The push encoder is another key part of this integration, allowing you to scrub through your track by turning the knob or highlighting tracks or clips. In Ableton Live, for example, you can use it to trigger whole scenes. In practice, it’s a little more awkward than it sounds; the encoder isn’t quite loose enough for quick movements, and a lot of the time I felt like using a mouse would have been easier. If you have a Push, there’s no reason you’d use this function to try and control the cursor on Live.
The other DAW transport controls for recording, looping and quantizing work just as they should, but there’s one addition that’s really useful: an “auto” button that lets you record automation in supported hosts. You could of course record automation on the previous Komplete Kontrol, but being able to trigger a button that activates or deactivates this function so you can concentrate on getting the notes down first and then adding your tweaks makes a big difference.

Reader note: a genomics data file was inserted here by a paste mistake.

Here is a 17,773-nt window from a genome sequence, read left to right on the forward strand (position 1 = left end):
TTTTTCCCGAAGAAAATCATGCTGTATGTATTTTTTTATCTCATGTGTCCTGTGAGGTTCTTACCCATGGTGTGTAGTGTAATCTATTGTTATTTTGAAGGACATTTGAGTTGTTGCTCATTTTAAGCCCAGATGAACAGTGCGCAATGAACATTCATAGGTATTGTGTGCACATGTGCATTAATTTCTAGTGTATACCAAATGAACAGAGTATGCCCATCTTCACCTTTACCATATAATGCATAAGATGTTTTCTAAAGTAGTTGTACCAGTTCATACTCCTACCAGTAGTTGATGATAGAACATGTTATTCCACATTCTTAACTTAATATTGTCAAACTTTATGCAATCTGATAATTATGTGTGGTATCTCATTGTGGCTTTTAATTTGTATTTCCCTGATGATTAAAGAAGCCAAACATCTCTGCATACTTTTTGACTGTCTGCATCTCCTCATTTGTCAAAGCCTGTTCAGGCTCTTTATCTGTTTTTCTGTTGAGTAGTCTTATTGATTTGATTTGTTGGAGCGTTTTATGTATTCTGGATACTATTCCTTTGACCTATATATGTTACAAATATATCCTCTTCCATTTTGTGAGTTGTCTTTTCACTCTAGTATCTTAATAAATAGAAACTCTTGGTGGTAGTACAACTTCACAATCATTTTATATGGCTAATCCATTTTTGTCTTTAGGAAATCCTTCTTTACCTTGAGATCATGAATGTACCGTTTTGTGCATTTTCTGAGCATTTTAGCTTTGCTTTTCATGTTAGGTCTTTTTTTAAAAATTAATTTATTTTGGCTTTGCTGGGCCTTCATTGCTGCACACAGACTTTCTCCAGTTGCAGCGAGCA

If you’re a Maschine owner though, you’ll notice that the DAW integration is quite basic compared to the way the keyboard works with NI’s beat-making software. Dedicated buttons on the left allow you to access Maschine functions like scenes and patterns, while the buttons along the top let you play clips in the new Ideas View. There’s also a “key mode” button that maps all the drums in a kit to a 16-key section of the keyboard. It’s a clever way of getting around the keyboard’s lack of drum pads, and some people will probably prefer it to making beats with Maschine.
Together, these functions are a really quick way to build up tracks on the fly without having to use the Maschine controller. As long as you’re working within the Maschine software for both beats and melodic elements then it’s relatively seamless, but when you’re focused on Live, where the Session View and Arrangement View can’t be shown on the Komplete Kontrol’s screens, you’re reminded that it sits tantalizingly outside of NI’s largely walled garden.